a sulfated fatty alcohol, 0.1 g. of potassium persulfate and 100 cc. of water were mixed together and agitated at 90 to 100 C. for a period of 3 hours. A yield of g. of the resinous copolymer was obtained. Analysis for sulfur indicates that the copolymer contained 32 9'0 by weight of N -dimethyl-N -methacrylyl sulfanilamide. It was an excellent molding plastic softening at from 120 to 130 C. and was soluble in 1,4-dioxane.

Proceeding as shown in the foregoing examples, other resinous copolymers can be prepared. for example, from monomeric mixtures containing 15%, 30%, 45%. 60%, 75% or 85% by weight of at least one 01 the new N -acryly1 or N -mcthacrylyl sulfanilamides, the remainder in each case being either acrylonitrile, methyl acrylate, methyl methacrylate or similar unsatura'tes such as hereinbefore mentioned.

The polymers can be dissolved in one or more organic solvents such as, for example, acetone. methanol, 1,4-dioxane, dimethyl formamidc, ethylene carbonate, ethyl acetate, etc. to form viscous dopes which, as with copolymers of N -methyl-N -acrylyl sulfanilamide and acrylonitrile, can be extruded through a spinneret into a cabinet or cell where the solvent is evaporated to give monofilaments which can be spun to yarn. Such viscous dopes can also be coated on a film-forming surface of metal or glass, the solvent evaporated off and the resulting film stripped from the film-forming surface. Many of the copolymers also can be molded with or without plasticizers, fillers, coloring matter, etc., by means of extrusion, injection or compression methods into shaped objects which can be worked into finished form by heat and mechanical means.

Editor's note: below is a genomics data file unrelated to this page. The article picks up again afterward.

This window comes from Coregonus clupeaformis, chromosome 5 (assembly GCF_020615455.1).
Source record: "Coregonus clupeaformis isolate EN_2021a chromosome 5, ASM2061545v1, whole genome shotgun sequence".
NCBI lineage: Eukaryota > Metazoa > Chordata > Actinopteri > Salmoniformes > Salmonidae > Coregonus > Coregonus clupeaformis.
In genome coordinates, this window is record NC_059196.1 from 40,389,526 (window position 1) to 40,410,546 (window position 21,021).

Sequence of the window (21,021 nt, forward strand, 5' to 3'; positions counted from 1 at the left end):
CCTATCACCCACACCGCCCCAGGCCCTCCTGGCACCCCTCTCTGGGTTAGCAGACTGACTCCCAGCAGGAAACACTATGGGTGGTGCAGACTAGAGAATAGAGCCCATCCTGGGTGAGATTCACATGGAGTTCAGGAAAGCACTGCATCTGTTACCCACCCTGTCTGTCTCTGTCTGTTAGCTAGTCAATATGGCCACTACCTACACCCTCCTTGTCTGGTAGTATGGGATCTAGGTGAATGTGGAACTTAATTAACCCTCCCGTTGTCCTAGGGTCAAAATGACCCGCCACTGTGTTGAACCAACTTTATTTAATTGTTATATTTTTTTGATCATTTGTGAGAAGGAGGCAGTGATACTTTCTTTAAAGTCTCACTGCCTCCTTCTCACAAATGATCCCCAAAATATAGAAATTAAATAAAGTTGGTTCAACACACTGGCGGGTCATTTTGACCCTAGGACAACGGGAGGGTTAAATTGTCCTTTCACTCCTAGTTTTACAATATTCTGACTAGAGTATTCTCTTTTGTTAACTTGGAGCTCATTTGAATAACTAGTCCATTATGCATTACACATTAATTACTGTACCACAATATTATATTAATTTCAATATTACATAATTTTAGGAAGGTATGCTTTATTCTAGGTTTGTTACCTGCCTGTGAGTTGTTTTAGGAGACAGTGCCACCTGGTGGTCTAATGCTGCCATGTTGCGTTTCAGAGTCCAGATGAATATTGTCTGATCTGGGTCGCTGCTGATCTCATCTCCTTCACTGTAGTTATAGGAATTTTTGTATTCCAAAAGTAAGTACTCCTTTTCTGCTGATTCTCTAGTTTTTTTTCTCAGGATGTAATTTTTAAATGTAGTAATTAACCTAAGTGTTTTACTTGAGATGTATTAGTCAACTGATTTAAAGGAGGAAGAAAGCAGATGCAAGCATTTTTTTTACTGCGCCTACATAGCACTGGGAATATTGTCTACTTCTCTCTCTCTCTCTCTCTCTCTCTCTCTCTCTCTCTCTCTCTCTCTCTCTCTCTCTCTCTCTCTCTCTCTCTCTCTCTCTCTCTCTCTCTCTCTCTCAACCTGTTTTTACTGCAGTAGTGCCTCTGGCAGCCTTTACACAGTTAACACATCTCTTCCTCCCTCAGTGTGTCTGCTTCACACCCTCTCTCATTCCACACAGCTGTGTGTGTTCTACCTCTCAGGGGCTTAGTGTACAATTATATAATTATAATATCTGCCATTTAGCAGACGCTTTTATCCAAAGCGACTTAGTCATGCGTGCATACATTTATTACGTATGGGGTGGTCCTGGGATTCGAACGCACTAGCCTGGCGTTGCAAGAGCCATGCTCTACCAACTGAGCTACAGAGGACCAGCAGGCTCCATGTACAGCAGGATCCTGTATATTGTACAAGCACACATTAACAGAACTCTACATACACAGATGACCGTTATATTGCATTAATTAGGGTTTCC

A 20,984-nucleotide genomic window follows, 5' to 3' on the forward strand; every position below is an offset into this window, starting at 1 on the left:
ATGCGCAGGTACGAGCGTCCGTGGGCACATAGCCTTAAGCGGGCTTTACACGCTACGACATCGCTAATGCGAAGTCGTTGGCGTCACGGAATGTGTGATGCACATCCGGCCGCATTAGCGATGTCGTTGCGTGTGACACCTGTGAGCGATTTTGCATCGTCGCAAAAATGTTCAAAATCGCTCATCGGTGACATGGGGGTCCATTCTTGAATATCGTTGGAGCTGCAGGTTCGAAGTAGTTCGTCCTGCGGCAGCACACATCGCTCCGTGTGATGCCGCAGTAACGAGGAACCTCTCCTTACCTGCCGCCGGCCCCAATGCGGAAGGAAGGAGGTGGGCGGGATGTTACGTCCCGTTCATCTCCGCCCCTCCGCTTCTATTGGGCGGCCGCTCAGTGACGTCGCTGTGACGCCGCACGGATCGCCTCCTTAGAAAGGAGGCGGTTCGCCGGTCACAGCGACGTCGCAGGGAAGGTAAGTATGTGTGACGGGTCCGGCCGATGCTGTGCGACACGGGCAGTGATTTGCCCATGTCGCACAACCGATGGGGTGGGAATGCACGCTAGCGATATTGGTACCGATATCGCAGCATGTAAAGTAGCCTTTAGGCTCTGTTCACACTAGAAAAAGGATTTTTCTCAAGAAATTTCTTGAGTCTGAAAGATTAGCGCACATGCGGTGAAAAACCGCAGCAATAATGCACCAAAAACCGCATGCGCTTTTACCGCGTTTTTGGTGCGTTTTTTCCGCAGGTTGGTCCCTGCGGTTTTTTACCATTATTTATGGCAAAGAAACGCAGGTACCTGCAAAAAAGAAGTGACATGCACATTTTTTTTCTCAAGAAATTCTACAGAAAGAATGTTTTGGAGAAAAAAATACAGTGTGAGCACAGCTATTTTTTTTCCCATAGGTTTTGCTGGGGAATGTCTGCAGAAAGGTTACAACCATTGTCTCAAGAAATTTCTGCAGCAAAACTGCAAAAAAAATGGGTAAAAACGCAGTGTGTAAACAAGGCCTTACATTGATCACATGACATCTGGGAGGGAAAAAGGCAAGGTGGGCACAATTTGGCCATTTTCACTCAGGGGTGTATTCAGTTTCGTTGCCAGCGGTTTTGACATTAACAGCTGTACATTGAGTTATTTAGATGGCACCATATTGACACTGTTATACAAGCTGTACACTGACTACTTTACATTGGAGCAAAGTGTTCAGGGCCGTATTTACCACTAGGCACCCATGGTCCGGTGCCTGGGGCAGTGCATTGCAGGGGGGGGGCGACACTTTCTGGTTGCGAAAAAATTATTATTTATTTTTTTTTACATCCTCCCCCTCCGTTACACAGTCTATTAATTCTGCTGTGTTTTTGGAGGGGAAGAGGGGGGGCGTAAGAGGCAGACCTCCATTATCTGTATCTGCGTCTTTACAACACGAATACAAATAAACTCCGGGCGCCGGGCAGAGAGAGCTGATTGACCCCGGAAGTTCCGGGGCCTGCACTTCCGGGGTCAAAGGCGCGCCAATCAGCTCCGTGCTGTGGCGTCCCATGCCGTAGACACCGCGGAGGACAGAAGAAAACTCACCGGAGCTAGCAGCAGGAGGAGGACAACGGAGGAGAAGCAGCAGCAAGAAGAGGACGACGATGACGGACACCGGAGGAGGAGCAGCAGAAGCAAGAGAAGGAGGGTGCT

What I claim is:

1. A compound having the general structural formula:

wherein R represents a member selected from the group consisting of an atom of hydrogen and a methyl group, R1 represents a member selected from the group consisting of an atom of hydrogen, an alkyl group containing from 1 to 4 carbon atoms and a phenyl group, and R2 represents a member selected from the group consisting of an alkyl group containing from 1 to 4 carbon atoms and a phenyl group.

2. N -methyl-N -acrylyl sulfanilamide.

3. N -dimethyl-N -acrylyl sulfanilamide.

4. N -methy1-N -methacrylyl sulfanilamide.

5. N -dimethyl-N -methacrylyl sulfanilamide.

6. N -diethyl-N -acrylyl sulfanilamide. v

7. A polymer of a compound having the general structural formula:

0 a i 3 CHFC- --NH sot-N wherein R. represents a member selected from the group consisting of an atom of hydrogen and a methyl group, R1 represents a member selected from the group consisting of an atom of hydrogen, an alkyl group containing from 1 to 4 carbon atoms and a phenyl group, and R2 represents a member selected from the group consisting of an alkyl group containing from 1 to 4 carbon atoms and a phenyl group.

8. Poly N -diethyl-N -acrylyl sulfanilamide.

9. Poly N -butyl-N -methacry1yl sulfanilamlde.